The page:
• Mikhail Gigolashvili, Coca, AST, 2021
  • Vladimir Gonik,  Celestial Bucket Beidou, Nur-Sultan: Folio, 2020
  • ‘End of the World, My Love’

  • Alla Gorbunova, End of the World, My Love, New Literary review, 2020
  • Lydia Grigorieva , Termite Mound, Aleteya, 2020
  • Maxim Gureev, Love Kuprin, the magazine New World, 2020
  • Nadia Delaland, Tales of a Drunken Prosody, Eksmo, 2021
  • Mikhail Elizarov, Land, AST, 2020
  • Dmitry Zakharov, Cluster, AST, 2020
  • Kamil Ziganshin, Walking to the Cold Sea, State Unitary Enterprize, Biisheva, 2020
  • Shamil Idiatullin, Lately, AST, 2020
  • Keren Klimovski, It’s Time To Talk, AST, 2020
  • Maya Kucherskaya, Leskov: A Missed Genius, Young Guard, 2021
  • ‘Debutant’

  • Sergey Lebedev, Debutant, AST, Corpus, 2020
  • Dmitry Likhanov, Star and Cross, Eksmo, 2020
  • Anton Likhanov, In Simplicity and Not Offended, Ryazan: Grains-Word, 2021
  • Evgeniy Mamontov, Music at the Airport,  Ivan Shepeta Publishing House, 2021
  • Olga Medvedkova, Three Characters in Search of Love and Immortality, New Literary Review, 2020
  • Andrewy Mineev, Transformation Calendar, Togliatti Writers’ Organization, 2017
  • Sasha Nikolaenko, People Lived as Always: Fedya Bulkin’s Notes, AST, 2021
  • Asya Petrova, Free Country, Eksmo, 2021
  • ‘Reef’

  • Alexey Polyarinov, Reef, Inspiria, 2020
  • Valery Popov, We Are Not Slaves, Limbus Press, 2020
  • Elena Posvyatovskaya, Vazhenka: Portrait of an Impostor, AST, 2020
  • Vera Reznik, Peter’s Dozen, Russian Christian Humanitarian Academy, 2021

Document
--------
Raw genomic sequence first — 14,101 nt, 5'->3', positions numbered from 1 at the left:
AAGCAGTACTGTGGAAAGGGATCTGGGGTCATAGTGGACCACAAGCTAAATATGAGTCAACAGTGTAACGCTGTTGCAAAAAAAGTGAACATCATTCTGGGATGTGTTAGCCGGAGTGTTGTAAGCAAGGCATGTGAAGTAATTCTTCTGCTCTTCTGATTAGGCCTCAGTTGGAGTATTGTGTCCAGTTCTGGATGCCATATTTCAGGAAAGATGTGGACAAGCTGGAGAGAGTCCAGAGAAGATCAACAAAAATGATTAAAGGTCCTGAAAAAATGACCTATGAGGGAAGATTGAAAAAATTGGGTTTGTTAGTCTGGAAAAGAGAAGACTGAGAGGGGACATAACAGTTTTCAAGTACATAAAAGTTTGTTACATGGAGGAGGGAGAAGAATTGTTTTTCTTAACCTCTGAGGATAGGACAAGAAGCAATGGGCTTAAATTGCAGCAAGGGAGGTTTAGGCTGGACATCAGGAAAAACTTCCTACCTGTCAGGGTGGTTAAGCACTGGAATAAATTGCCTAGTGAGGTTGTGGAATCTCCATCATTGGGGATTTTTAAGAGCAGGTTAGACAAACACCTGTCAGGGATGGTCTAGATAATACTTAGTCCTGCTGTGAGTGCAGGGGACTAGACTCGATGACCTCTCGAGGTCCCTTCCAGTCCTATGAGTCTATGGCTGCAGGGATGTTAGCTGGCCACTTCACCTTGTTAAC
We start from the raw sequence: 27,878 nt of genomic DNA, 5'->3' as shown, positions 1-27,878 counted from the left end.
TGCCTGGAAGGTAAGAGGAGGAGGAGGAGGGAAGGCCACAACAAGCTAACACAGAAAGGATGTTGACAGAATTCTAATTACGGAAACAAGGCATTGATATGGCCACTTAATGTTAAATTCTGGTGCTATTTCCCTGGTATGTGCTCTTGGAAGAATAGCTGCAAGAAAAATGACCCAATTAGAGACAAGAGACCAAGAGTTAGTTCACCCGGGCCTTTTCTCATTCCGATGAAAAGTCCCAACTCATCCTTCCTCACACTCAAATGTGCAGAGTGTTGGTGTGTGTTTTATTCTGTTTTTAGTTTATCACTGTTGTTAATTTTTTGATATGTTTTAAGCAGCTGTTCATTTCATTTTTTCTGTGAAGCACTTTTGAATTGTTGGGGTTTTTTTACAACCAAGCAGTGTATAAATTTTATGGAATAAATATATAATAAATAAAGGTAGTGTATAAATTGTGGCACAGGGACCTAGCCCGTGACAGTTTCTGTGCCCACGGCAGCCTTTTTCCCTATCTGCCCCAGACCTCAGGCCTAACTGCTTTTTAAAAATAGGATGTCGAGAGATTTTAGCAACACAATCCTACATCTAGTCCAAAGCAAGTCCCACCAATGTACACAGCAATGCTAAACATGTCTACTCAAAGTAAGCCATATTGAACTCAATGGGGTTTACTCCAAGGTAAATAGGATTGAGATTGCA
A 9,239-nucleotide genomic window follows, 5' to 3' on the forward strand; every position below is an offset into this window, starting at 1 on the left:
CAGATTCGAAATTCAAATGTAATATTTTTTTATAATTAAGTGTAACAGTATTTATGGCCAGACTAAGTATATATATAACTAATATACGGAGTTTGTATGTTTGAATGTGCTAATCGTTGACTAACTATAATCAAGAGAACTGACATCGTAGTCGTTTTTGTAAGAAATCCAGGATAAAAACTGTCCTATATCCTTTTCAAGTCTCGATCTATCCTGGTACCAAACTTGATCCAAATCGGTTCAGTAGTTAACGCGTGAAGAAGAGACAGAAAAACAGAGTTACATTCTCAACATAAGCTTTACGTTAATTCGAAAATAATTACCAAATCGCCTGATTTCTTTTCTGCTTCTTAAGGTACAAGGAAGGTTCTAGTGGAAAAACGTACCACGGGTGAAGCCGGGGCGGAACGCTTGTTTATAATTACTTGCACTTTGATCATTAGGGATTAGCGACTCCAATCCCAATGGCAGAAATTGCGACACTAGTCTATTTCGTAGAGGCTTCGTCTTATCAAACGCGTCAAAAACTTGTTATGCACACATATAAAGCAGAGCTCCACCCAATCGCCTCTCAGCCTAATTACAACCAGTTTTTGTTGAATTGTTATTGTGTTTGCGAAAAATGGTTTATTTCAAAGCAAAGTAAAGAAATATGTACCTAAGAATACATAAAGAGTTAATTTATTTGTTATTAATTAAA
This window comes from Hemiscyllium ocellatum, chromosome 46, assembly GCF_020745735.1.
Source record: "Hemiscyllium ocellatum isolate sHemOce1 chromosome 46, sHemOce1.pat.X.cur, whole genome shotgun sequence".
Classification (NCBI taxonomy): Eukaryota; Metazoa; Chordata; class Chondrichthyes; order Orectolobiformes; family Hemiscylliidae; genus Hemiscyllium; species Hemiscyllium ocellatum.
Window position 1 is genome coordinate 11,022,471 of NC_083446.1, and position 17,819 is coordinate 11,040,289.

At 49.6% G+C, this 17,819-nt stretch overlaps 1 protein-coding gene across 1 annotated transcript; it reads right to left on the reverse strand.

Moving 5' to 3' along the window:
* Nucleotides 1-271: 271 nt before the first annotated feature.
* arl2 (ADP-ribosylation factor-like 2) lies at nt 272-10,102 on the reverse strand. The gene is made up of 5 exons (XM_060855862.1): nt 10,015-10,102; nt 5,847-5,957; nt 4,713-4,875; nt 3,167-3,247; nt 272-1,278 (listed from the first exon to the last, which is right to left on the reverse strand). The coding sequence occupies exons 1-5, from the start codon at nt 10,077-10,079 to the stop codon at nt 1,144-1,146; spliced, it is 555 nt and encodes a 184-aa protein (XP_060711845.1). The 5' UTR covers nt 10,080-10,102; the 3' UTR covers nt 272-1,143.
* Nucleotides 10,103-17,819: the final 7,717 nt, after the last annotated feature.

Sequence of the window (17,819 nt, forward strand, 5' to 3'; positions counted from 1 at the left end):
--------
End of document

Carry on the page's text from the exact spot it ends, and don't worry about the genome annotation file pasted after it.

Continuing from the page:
• Victor Remizov, Eternal Frost, Pacific Publishing House Rubezh, 2021
  • Natalia Repina, Biography of Leo, Inspiria, 2021
  • Oleg Ryabov, Once in the City of Gorky, – Nizhny Novgorod: Books, 2020
  • German Sadulaev, Gothic Letters, Tublin Publishing Company, Limbus Press, 2020
  • Sergey Samsonov, High Blood, Inspiria, 2020
  • ‘Gothic Letters’

  • Pavel Selukov, How I Was Anna, AST, 2020
  • Victor Slav, Time of Unnoticed People, Nevsky Prospect magazine, 2021
  • Alexey Slapovsky, Not Yet, AST, 2021
  • Alexander Sobolev, Griffins Guard the Lyre, Ivan Limbakh Publishing House, 2021
  • Marina Stepnova, Garden, AST, 2020
  • Alan Cherchesov, Treasure, Eksmo, 2021
  • Sergey Shiker, Purslane, Volga magazine, 2020
  • Leonid Yuzefovich, Philhellene, AST, 2020

At the Tolstoy estate. Yasnaya Polyana Museum-Estate

More from Publishing Perspectives on the Russian market is here, and more on international publishing and book awards is here.

More from us on the coronavirus COVID-19 pandemic and its impact on international book publishing is here.

About the Author

Porter Anderson

Facebook Twitter

Porter Anderson has been named International Trade Press Journalist of the Year in London Book Fair's International Excellence Awards. He is Editor-in-Chief of Publishing Perspectives. He formerly was Associate Editor for The FutureBook at London's The Bookseller. Anderson was for more than a decade a senior producer and anchor with, CNN International, and CNN USA. As an arts critic (Fellow, National Critics Institute), he was with The Village Voice, the Dallas Times Herald, and the Tampa Tribune, now the Tampa Bay Times. He co-founded The Hot Sheet, a newsletter for authors, which now is owned and operated by Jane Friedman.